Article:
“My rent’s due and I’m struggling. I’m sweating bullets trying to make ends meet over here,” said Tanya Forister, a full-time Uber driver in Tampa, Florida. “I’ve had to work twice as hard to make half of what I used to make.”

Forister is one of hundreds of drivers nationwide protesting Uber’s fare cuts in January as a part of its “Beating the Winter Slump” campaign in more than 100 cities to increase ridership.

When Forister, a 49 -ear-old single mom, started working for Uber in April, it was a gift. She was making $700 to $800 a week and upgraded her car so she could take more riders using Uber XL. Things were going well.

But since the January price cuts, Forister now struggles to make $350 a week, and the 40- and 50-hour weeks she put in before don’t go as far.

“If I had the honor and privilege to get a normal job I would. I’m tired of being in the unemployment line,” said Forister, who suffers from chronic health issues, including heart failure, that require frequent hospital stays and prevent her from holding a regular job.

According to an informal survey conducted by worker advocacy group Coworker.org, 60 percent of Uber drivers considered quitting the app due to reduced fares and 18 percent have already stopped driving for Uber. Coworker.org surveyed 262 drivers from 63 cities who joined the organization’s fair-wage petition to Uber, which has more than 1,200 signatures.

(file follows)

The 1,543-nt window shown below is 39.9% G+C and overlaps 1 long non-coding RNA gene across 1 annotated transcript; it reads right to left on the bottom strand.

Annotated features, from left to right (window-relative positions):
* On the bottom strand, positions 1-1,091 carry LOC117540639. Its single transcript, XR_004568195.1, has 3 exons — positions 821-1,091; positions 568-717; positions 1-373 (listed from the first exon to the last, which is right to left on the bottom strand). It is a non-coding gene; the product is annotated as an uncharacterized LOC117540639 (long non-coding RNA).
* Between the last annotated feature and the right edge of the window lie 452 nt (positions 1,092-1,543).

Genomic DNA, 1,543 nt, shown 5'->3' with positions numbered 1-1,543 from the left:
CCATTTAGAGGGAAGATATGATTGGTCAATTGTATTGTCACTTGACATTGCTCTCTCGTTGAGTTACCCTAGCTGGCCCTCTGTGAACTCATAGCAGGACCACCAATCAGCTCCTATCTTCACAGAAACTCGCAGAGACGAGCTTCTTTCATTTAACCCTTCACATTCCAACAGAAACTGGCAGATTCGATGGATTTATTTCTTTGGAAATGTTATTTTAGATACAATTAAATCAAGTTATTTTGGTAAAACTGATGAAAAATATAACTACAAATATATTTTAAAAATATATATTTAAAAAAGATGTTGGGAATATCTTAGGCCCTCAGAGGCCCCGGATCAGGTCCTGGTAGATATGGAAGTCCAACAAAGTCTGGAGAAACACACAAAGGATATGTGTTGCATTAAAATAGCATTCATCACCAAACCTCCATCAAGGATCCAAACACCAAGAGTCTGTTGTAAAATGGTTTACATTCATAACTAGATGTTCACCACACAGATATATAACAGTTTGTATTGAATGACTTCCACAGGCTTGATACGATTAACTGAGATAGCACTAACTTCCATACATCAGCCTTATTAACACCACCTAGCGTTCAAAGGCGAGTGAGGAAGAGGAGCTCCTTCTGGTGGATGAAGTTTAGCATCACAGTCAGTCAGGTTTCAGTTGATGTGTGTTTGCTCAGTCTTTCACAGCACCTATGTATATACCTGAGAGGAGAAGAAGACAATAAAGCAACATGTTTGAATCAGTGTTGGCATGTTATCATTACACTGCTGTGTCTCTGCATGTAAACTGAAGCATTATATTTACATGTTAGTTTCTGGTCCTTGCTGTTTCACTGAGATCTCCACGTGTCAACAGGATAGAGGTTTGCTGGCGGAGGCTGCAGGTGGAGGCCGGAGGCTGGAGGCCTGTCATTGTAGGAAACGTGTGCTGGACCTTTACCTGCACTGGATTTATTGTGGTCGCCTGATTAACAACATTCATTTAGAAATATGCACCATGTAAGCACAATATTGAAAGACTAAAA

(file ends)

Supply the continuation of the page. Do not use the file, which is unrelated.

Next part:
CREDIT: Coworker.org

“I’m sending resumes left and right, as soon as I can get em out,” Julie, a full-time driver in Columbus, South Carolina who used a pseudonym for fear of retaliation, told ThinkProgress. Because of the fare cuts, “people aren’t driving, but I can’t just not drive,” she said. “Until I get another job, this is all I have.”

The 35 percent cuts have taken a serious toll, Julie said. The 57 year-old made $36 over the past three days and has been averaging about $4 an hour — after Uber takes its cut — since the company’s “Winter Slump” program went into effect. At least half of Uber drivers say the price cuts are costing them $100 a week or more in income, said Coworker’s campaign director Tim Newman.

Uber wrote in a blog post announcing the new lower fares that the move would encourage more riders to use the app while also boosting driver wages. “While pricing is a science, every city is different: different economic circumstances; different regulations; different competition…With each new test—small or large—we learn more about the choices riders make, and how those choices impact earnings for drivers.”

Drivers in Boston have seen a 27 percent hourly wage increase from 2013 to 2015, Washington, D.C. saw a 17 percent wage bump, and Los Angeles drivers got a modest 6 percent bump, according to data Uber provided to ThinkProgress.

Uber contends that if price cuts don’t work or become unsustainable, fares will return to where they were before. The company scaled back a 40 percent fare cut to 29 percent in Charlotte in 2015, and completely reversed price cuts in Seattle “because it became clear prices were low enough – and earnings have remained stable since,” an Uber spokesperson wrote ThinkProgress in an email.

But drivers are wary about the prospect of fares bouncing back once they’ve been slashed. “[Uber] keeps saying it’s temporary, but when they dropped [fares] last year, they said it was a temporary Spring special,” said Forister, referring to a 20 percent fare drop in Tampa in April 2015 that didn’t rebound. “The running joke among drivers is that it’s temporary until they lower the price again.”